I learned how to swim when I was a kid. You couldn’t keep me out of the water. My grandfather used to make me “dry out for a bit” on the dock at Lake Winnipesaukee until he got so sick of me pestering him that he let me back in the water. He sat for hours on the deck, playing solitaire and watching me in the water.
Thanks to proximity to the ocean (I grew up on the south shore of Massachusetts) my swimming wasn’t limited to lakes. I could body surf with the best of them.
But here’s the deal. I am trying for a triathlon. And my swimming wasn’t, shall we say, efficient. In fact, I could barely get yardage in. I tried to improve my own form, to no avail. And then I read that it was a good idea to have someone check your swimming for efficiency. So I joined the Master’s Class at the Y, and signed up for a couple of lessons. And I swallowed my pride (which is pro forma these days) and relearned how to float. And kick. And how to be streamlined. And how to breathe.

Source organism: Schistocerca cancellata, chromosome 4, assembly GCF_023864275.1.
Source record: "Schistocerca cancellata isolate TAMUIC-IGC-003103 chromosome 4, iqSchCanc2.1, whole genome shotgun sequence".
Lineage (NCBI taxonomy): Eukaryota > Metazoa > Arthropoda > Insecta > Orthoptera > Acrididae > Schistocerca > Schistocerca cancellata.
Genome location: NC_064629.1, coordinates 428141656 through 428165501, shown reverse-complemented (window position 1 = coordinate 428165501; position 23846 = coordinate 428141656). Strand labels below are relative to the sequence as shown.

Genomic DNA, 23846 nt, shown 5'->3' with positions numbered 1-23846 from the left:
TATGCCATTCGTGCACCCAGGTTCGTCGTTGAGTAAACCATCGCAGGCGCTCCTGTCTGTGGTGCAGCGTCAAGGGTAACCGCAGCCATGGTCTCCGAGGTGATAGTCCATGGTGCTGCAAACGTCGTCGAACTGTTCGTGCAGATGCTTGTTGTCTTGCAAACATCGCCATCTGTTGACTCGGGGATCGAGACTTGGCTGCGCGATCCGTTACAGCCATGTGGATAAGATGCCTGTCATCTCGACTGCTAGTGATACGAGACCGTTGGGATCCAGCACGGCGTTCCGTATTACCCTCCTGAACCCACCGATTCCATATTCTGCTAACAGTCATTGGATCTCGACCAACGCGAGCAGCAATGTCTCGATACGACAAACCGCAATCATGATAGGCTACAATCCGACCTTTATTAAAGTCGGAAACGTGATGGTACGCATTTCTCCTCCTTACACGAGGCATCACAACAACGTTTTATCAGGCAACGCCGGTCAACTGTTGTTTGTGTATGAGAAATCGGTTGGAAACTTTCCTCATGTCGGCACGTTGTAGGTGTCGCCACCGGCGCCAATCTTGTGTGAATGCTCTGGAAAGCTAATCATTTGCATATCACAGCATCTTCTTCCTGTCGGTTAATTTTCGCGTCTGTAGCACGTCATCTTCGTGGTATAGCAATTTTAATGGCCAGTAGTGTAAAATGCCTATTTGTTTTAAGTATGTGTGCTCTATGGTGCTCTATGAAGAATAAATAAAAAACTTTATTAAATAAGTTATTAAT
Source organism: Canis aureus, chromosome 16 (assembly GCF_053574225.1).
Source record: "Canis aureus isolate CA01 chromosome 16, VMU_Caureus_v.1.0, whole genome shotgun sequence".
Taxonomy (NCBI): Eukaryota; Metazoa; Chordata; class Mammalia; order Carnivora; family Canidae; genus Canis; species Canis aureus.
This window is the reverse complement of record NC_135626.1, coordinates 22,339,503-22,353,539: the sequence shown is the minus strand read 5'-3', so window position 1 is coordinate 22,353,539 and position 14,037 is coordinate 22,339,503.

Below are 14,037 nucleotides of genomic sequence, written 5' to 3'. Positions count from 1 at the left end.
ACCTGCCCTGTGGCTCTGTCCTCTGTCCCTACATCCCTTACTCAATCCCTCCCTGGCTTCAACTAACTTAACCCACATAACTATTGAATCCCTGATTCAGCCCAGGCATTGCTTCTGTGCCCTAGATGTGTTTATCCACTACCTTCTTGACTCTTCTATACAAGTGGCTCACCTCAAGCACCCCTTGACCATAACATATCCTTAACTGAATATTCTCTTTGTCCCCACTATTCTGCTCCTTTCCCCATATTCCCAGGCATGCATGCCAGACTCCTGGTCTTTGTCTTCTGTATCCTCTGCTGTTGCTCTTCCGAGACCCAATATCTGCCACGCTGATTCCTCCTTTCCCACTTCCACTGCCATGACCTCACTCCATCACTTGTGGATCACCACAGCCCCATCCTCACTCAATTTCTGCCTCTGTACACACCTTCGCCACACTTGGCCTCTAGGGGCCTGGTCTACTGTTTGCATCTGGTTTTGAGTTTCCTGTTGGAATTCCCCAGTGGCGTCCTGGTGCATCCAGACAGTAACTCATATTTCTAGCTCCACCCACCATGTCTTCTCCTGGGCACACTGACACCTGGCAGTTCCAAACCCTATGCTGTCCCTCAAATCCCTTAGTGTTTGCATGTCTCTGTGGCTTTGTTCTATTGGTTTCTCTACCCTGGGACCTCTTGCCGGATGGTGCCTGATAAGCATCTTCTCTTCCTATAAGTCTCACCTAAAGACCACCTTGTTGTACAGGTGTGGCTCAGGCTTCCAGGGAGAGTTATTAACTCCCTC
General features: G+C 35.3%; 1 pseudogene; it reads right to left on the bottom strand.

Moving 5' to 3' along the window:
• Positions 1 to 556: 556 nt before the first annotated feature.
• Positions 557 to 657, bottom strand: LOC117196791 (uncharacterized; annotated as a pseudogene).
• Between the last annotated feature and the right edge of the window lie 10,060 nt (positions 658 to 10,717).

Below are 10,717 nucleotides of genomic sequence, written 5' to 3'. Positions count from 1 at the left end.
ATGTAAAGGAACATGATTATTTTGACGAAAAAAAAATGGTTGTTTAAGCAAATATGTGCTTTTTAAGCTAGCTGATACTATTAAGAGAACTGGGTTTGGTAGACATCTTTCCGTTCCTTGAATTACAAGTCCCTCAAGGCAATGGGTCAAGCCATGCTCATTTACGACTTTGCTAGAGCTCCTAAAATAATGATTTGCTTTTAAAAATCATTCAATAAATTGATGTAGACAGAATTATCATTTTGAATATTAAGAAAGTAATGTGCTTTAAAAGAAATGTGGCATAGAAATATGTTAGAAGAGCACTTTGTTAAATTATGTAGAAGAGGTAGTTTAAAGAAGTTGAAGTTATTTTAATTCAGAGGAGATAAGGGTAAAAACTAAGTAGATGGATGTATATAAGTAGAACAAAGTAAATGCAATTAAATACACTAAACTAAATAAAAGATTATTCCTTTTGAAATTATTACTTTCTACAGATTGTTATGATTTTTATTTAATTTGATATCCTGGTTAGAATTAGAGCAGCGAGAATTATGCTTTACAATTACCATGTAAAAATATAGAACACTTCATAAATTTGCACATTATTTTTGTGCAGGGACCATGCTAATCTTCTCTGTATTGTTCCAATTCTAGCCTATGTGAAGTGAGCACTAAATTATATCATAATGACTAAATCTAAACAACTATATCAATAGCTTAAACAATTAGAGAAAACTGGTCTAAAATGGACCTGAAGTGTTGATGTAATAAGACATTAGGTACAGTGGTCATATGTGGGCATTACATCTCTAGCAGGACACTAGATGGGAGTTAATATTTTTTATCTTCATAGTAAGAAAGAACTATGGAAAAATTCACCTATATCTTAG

Learning (or relearning) as an adult is challenging because I think to much. And worry. I worry about hurting myself while running. Or traffic while on my bike. Or drowning while swimming. All legitimate concerns, but they overshadow the joy. And there is joy.
I have a long way to go before I am a strong triathlon swimmer. But I am better than I was last week. And for now, I’ll just keep swimming.